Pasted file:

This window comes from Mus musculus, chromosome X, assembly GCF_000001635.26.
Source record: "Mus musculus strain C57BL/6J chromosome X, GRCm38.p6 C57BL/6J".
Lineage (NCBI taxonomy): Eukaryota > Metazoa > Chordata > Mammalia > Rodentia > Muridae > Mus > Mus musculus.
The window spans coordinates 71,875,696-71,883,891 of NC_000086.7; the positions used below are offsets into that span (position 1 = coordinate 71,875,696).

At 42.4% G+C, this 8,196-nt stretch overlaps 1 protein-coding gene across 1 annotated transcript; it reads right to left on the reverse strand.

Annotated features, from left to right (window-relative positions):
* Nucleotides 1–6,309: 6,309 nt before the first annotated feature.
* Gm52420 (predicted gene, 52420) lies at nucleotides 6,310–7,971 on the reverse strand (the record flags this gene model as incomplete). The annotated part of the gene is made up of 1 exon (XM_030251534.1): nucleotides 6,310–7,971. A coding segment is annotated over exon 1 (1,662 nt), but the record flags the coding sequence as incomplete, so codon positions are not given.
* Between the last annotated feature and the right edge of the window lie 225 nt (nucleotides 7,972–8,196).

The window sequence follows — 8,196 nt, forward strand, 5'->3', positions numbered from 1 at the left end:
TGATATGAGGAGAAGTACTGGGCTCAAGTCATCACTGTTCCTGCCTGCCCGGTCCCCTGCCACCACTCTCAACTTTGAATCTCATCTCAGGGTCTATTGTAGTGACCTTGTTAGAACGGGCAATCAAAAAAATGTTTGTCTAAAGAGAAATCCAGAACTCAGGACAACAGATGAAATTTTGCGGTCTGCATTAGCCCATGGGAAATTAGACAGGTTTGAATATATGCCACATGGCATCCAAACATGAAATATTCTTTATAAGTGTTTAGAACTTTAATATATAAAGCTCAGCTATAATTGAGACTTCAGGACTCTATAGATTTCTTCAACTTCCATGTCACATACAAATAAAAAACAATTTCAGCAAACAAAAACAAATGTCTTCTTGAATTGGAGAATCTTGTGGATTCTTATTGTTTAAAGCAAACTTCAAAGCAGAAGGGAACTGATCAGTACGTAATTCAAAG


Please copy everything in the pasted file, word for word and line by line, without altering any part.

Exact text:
This window comes from Mus musculus, chromosome X, assembly GCF_000001635.26.
Source record: "Mus musculus strain C57BL/6J chromosome X, GRCm38.p6 C57BL/6J".
Lineage (NCBI taxonomy): Eukaryota > Metazoa > Chordata > Mammalia > Rodentia > Muridae > Mus > Mus musculus.
The window spans coordinates 71,875,696-71,883,891 of NC_000086.7; the positions used below are offsets into that span (position 1 = coordinate 71,875,696).

At 42.4% G+C, this 8,196-nt stretch overlaps 1 protein-coding gene across 1 annotated transcript; it reads right to left on the reverse strand.

Annotated features, from left to right (window-relative positions):
* Nucleotides 1–6,309: 6,309 nt before the first annotated feature.
* Gm52420 (predicted gene, 52420) lies at nucleotides 6,310–7,971 on the reverse strand (the record flags this gene model as incomplete). The annotated part of the gene is made up of 1 exon (XM_030251534.1): nucleotides 6,310–7,971. A coding segment is annotated over exon 1 (1,662 nt), but the record flags the coding sequence as incomplete, so codon positions are not given.
* Between the last annotated feature and the right edge of the window lie 225 nt (nucleotides 7,972–8,196).

The window sequence follows — 8,196 nt, forward strand, 5'->3', positions numbered from 1 at the left end:
TGATATGAGGAGAAGTACTGGGCTCAAGTCATCACTGTTCCTGCCTGCCCGGTCCCCTGCCACCACTCTCAACTTTGAATCTCATCTCAGGGTCTATTGTAGTGACCTTGTTAGAACGGGCAATCAAAAAAATGTTTGTCTAAAGAGAAATCCAGAACTCAGGACAACAGATGAAATTTTGCGGTCTGCATTAGCCCATGGGAAATTAGACAGGTTTGAATATATGCCACATGGCATCCAAACATGAAATATTCTTTATAAGTGTTTAGAACTTTAATATATAAAGCTCAGCTATAATTGAGACTTCAGGACTCTATAGATTTCTTCAACTTCCATGTCACATACAAATAAAAAACAATTTCAGCAAACAAAAACAAATGTCTTCTTGAATTGGAGAATCTTGTGGATTCTTATTGTTTAAAGCAAACTTCAAAGCAGAAGGGAACTGATCAGTACGTAATTCAAAG